In one arrangement, the circuit boards 46 electrically couple with each other in a stacked arrangement to form the card stack assembly 41. For example, the circuit boards 46 are configured as PC104 or PC104 Plus boards having connection elements that allow the circuit boards 46 to couple with each other without requiring the use of a backplane or interconnecting cable to provide electrical communication among the cards. In such a configuration, such as illustrated in FIG. 8, each circuit board 46 includes an interconnection element 100 having a set of pins 102 and a set of receptacles 104 extending from opposing surfaces of the circuit board 46. In use, the pins 104 of an interconnection element 100 of a first circuit board 46-1 insert within a receptacle of an interconnection element 100 of a second board 46-1 to electrically couple and allow electrical communication between the circuit boards 46-1, 46-2. Interconnection of the boards in such a manner minimizes the overall volume taken up by the circuit boards 46 within the housing 40 and, as a result, reduces the overall size of the data communications device 20. Additionally, such interconnection provides the data communications device 20 with a level of modularity such that a user can disconnect the circuit boards 46 from each other and upgrade or add circuit board cards to the data communications device 20 over time.

Returning to FIG. 5, each of the circuit boards 46 include ports 90 configured to electrically couple to the connectors 45 on the end caps 42, 44. While the ports 90 of the circuit boards 46 can be electrically coupled to the connectors 45 on the end caps 42, 44 in a variety of ways, in one arrangement illustrated in FIGS. 3, 6A, and 6B, the data communications device 20 includes a wiring card 50 used to electrically couple the ports 90 with the end cap connectors 45. For example, as shown in FIG. 6A, the wiring card includes a circuit board stack mounting side 92 having a series of connectors 94 configured to interconnect with ports 90 of the circuit boards 46. As indicated in FIG. 6B, these connectors 94 are electrically coupled to connectors 98 disposed on an end cap connection side 96 of the wiring card 50. The connectors 98 can either electrically couple to the connectors 45 on the end caps 42, 44 or can electrically couple to ports 90 of other circuit boards 46 within the stack, such as by cable connectors 99. The use of the wiring card 50 within the data communications device 50 minimizes the number of cables used to electrically couple the circuit boards 46 to the end cap connectors 45 and therefore minimizes the overall size of the data communications device 20.

As indicated above, the card chassis 43 and end caps 42, 44 of the data communications device 20 form an environmentally sealed housing 40 configured to provide a barrier between an inner space defined by the housing 40 and an outer atmosphere. In such an environmentally sealed configuration, during operation, the data communications device 20 can substantially contain heat generated by circuit board components of the circuit boards 46 within the housing 40. The thermal transfer assembly 48 of the data communications device 20 is configured to conduct heat from the circuit board components to the housing 40 for dissipation to the external atmosphere. By conducting the heat from the circuit board components, as opposed to convecting heat, the thermal transfer assembly 48 minimizes the necessity for moving parts within the data communications device 20, such as fan assemblies, which are prone to failure. As a result, the data communications device 20 does not require maintenance or monitoring and can be mounted in remote or hard to reach locations, such as on the traffic signal pole 16 shown in FIG. 2A.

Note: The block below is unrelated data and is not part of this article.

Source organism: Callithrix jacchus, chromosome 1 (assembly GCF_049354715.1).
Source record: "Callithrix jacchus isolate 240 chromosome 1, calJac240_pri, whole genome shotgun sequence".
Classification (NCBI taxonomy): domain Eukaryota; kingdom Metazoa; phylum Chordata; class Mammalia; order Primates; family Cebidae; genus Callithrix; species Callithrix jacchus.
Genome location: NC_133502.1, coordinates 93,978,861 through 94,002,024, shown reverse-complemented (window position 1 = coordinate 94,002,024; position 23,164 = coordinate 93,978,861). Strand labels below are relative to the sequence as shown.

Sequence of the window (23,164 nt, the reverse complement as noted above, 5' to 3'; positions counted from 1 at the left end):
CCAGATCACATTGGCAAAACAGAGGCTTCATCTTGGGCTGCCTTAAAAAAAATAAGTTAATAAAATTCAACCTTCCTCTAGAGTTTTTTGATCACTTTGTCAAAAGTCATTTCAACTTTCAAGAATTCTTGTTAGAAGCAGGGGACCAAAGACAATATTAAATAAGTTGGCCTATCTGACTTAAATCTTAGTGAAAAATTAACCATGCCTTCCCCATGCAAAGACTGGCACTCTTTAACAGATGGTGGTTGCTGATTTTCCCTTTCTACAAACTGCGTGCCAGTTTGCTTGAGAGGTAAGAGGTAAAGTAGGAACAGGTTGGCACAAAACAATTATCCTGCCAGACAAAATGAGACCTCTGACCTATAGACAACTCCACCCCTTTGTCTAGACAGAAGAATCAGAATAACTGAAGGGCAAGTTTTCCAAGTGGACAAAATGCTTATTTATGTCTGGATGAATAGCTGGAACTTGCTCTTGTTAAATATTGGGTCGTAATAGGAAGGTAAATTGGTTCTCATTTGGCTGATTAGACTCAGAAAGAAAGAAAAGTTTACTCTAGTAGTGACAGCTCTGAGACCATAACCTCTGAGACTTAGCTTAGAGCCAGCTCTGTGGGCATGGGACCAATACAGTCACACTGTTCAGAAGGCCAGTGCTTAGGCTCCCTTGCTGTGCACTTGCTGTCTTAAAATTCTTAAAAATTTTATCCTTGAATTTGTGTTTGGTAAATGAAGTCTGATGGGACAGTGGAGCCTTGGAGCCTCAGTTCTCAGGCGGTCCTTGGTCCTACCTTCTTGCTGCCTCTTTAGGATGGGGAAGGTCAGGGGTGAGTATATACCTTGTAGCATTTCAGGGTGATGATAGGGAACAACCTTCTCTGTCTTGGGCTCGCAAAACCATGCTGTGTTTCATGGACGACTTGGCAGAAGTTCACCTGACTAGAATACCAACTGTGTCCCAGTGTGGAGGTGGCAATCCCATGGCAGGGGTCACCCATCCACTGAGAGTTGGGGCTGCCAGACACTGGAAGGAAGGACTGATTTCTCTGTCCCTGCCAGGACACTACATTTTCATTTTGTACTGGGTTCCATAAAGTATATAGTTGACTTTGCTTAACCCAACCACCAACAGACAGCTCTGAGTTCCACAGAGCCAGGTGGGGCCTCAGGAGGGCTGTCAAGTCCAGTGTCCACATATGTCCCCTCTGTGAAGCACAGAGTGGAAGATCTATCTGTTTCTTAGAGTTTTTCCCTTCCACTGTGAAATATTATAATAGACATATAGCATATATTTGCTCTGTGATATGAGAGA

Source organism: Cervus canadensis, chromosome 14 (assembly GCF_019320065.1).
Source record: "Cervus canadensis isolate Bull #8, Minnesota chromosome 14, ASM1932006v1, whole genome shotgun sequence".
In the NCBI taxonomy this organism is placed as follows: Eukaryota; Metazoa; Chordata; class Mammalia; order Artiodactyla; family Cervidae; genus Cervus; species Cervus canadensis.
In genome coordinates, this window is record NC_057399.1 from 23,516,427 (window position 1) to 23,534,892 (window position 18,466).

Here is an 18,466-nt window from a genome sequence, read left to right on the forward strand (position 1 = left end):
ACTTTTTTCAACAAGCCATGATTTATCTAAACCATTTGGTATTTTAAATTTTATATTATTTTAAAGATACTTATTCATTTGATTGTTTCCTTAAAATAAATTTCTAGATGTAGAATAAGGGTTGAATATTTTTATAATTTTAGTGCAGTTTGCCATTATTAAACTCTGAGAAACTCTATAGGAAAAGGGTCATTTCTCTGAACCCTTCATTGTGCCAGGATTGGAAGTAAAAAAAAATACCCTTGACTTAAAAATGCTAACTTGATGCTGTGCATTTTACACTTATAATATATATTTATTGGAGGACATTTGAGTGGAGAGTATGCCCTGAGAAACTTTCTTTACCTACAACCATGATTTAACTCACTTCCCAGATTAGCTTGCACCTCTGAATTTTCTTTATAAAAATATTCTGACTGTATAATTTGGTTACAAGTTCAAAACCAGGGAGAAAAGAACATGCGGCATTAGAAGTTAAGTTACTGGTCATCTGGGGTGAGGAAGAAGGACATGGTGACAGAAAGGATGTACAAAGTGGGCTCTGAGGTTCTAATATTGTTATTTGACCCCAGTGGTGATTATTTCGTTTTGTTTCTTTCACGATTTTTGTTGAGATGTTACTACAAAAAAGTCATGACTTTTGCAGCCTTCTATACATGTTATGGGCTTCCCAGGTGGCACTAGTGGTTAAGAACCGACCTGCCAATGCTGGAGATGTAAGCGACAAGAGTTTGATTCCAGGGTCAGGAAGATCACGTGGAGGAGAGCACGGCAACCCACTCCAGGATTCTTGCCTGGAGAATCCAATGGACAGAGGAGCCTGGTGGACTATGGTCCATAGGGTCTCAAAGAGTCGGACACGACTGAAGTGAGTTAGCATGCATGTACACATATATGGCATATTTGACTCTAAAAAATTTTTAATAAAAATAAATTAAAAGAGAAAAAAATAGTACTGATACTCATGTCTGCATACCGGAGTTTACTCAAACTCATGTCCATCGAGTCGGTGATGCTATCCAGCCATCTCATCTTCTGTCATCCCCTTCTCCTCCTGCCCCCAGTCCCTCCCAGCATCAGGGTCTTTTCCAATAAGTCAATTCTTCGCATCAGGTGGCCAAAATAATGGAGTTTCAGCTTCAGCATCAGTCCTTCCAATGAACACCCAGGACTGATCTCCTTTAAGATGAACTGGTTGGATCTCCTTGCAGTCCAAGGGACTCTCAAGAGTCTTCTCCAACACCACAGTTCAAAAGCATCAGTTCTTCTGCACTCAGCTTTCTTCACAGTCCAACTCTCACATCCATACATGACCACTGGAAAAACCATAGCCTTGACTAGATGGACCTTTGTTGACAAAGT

FIG. 7A illustrates an embodiment of the thermal transfer assembly 48 according to one embodiment of the invention. The thermal transfer assembly 48 is adapted to thermally couple circuit board components 120 of a circuit board 46 to the data communications device's card chassis 43 and includes one or more plates 110, 112, thermal conductors 114, and coupling elements 116.

The plates 110, 112 and thermal conductors 114 are configured to conduct heat away from the circuit board components 120 of the circuit board 46. For example, each of the plates 110, 112 is formed from a thermally conducive material, such as an aluminum material. The thermal conductors 114, in turn, are formed of a thermally conductive material and are configured to thermally couple each plate 110, 112 to the circuit board components 120 of the circuit board 46. For example, the thermal conductors 114 are disposed between each of the plates 110, 112 and opposed surfaces of the circuit board 46 and are positioned in proximity to the circuit board components 120 of the circuit board 46. When the plates 110, 112 are coupled to the circuit board 46, such as by fasteners 118, such coupling causes the thermal conductors 114 to thermally contact both the circuit board components 120 and plates 110, 112.

In one arrangement, the thermal conductors 114 are formed from a substantially compliant material adapted to conform to a surface of circuit board component, such as T-FLEX 600 (Laird Technologies, Cleveland, Ohio). In such an arrangement, when the plates 110, 112 are coupled to the circuit board 46, the plates 110, 112 compress the compliant thermal conductors 114 between the respective plates 110, 112 and circuit board components 120. As a result, the compliant thermal conductors 114 deform in response to such compression to limit the presence of gaps and maximize thermal transfer between the plates 110, 112 and the circuit board components 120.